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Controlling current

Discussion in 'General Electronics Discussion' started by Blaster, Jan 7, 2012.

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  1. Blaster

    Blaster

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    Jan 7, 2012
    I'm working on a project involving a number of circuits between 0 and 6, using a microcontroller to dictate which of the circuits will be open. I'm using a square wave AC current, and I'm trying to ensure that the current through each circuit is some value +-X (probably between 1 and 5 mA, I need to do some testing) regardless of the number of circuits open. The resistance is unknown and variable, so simply monitoring the voltage won't work. The maximum voltage is +-5 V.

    What are some ideas for how I can do this?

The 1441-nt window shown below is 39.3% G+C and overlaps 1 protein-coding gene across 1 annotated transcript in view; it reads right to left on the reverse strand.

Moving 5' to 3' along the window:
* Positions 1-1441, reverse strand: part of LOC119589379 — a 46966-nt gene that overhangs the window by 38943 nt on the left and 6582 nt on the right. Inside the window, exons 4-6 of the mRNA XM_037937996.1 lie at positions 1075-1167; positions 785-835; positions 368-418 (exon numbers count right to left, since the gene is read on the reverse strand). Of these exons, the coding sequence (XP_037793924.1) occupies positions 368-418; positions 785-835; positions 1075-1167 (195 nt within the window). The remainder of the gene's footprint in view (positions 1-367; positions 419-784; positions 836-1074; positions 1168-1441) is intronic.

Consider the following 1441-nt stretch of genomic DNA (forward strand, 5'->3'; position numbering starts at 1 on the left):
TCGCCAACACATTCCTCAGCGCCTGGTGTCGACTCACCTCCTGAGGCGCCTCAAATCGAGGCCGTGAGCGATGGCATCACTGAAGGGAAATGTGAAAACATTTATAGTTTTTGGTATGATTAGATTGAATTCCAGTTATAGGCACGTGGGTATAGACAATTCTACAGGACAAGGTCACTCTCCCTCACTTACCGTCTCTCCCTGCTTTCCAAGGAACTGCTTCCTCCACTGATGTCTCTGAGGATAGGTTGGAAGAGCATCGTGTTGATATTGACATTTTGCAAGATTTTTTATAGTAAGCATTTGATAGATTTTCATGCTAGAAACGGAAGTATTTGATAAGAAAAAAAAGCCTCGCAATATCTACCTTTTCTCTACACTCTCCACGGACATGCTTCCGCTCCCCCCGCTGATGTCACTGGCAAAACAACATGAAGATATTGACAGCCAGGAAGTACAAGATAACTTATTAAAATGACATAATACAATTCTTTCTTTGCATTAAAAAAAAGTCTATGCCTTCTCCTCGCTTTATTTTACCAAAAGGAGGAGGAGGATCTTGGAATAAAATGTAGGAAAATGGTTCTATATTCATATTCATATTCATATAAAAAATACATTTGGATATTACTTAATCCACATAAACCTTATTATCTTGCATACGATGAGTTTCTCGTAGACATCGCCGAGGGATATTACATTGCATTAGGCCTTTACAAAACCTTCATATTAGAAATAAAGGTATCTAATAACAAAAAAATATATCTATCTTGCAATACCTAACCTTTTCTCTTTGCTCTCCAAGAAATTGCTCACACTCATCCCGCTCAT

I'm wondering if it might be possible to find an IC that can limit a current to A*X (where A is the number of circuits open) for DC, and put two of those in parallel in opposite directions with diodes in place to prevent backwards current flow.

    Thanks for your help
     
  2. (*steve*)

    (*steve*) ¡sǝpodᴉʇuɐ ǝɥʇ ɹɐǝɥd Moderator

    25,386
    2,772
    Jan 21, 2010
    You had better tell us what these circuits are and what you're actually trying to achieve because your current description illustrates you don't understand.

    Your explanation of waning AC and using diodes to prevent reverse current is the obvious indication.

    Don't be so secretive. Tells us what it is you're trying to switch and what you're trying to achieve.
     
  3. Blaster

    Blaster

    2
    0
    Jan 7, 2012
    They involve skin conduction and I *know* I'm going to get in trouble for that (indeed, basically got harangued off another forum for it just the other day), but I'm not building anything until I get the approval of a neurophysiologist and an electrical engineer.

    It seems to me that sticking a parallel branch in the middle of the circuit with a diode on each in opposite directions should divert current to one or the other depending on the instantaneous sign of the voltage, which would allow DC circuitry to be used on the branches.
     
    Last edited: Jan 7, 2012
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